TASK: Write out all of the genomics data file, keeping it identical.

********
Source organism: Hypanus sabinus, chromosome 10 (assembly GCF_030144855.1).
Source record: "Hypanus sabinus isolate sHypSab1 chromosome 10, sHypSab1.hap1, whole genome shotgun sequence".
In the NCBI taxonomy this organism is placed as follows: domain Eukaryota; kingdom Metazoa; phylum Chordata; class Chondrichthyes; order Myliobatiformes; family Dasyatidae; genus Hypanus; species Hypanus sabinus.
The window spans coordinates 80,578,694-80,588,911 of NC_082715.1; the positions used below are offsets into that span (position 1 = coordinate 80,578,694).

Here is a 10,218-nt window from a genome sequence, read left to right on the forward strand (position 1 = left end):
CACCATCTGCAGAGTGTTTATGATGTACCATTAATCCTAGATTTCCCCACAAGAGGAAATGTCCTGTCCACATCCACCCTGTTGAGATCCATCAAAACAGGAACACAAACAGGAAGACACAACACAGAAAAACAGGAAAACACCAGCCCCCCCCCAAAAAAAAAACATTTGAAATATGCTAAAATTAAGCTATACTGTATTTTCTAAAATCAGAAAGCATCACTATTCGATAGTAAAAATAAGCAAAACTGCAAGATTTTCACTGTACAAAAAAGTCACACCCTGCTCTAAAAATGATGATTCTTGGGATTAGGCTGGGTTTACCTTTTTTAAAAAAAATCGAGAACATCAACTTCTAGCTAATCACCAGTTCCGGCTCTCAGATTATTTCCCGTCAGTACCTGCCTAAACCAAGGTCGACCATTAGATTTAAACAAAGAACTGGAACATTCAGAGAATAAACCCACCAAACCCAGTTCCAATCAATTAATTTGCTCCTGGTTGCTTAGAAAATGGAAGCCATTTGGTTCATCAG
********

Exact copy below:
Source organism: Hypanus sabinus, chromosome 10 (assembly GCF_030144855.1).
Source record: "Hypanus sabinus isolate sHypSab1 chromosome 10, sHypSab1.hap1, whole genome shotgun sequence".
In the NCBI taxonomy this organism is placed as follows: domain Eukaryota; kingdom Metazoa; phylum Chordata; class Chondrichthyes; order Myliobatiformes; family Dasyatidae; genus Hypanus; species Hypanus sabinus.
The window spans coordinates 80,578,694-80,588,911 of NC_082715.1; the positions used below are offsets into that span (position 1 = coordinate 80,578,694).

Here is a 10,218-nt window from a genome sequence, read left to right on the forward strand (position 1 = left end):
CACCATCTGCAGAGTGTTTATGATGTACCATTAATCCTAGATTTCCCCACAAGAGGAAATGTCCTGTCCACATCCACCCTGTTGAGATCCATCAAAACAGGAACACAAACAGGAAGACACAACACAGAAAAACAGGAAAACACCAGCCCCCCCCCAAAAAAAAAACATTTGAAATATGCTAAAATTAAGCTATACTGTATTTTCTAAAATCAGAAAGCATCACTATTCGATAGTAAAAATAAGCAAAACTGCAAGATTTTCACTGTACAAAAAAGTCACACCCTGCTCTAAAAATGATGATTCTTGGGATTAGGCTGGGTTTACCTTTTTTAAAAAAAATCGAGAACATCAACTTCTAGCTAATCACCAGTTCCGGCTCTCAGATTATTTCCCGTCAGTACCTGCCTAAACCAAGGTCGACCATTAGATTTAAACAAAGAACTGGAACATTCAGAGAATAAACCCACCAAACCCAGTTCCAATCAATTAATTTGCTCCTGGTTGCTTAGAAAATGGAAGCCATTTGGTTCATCAG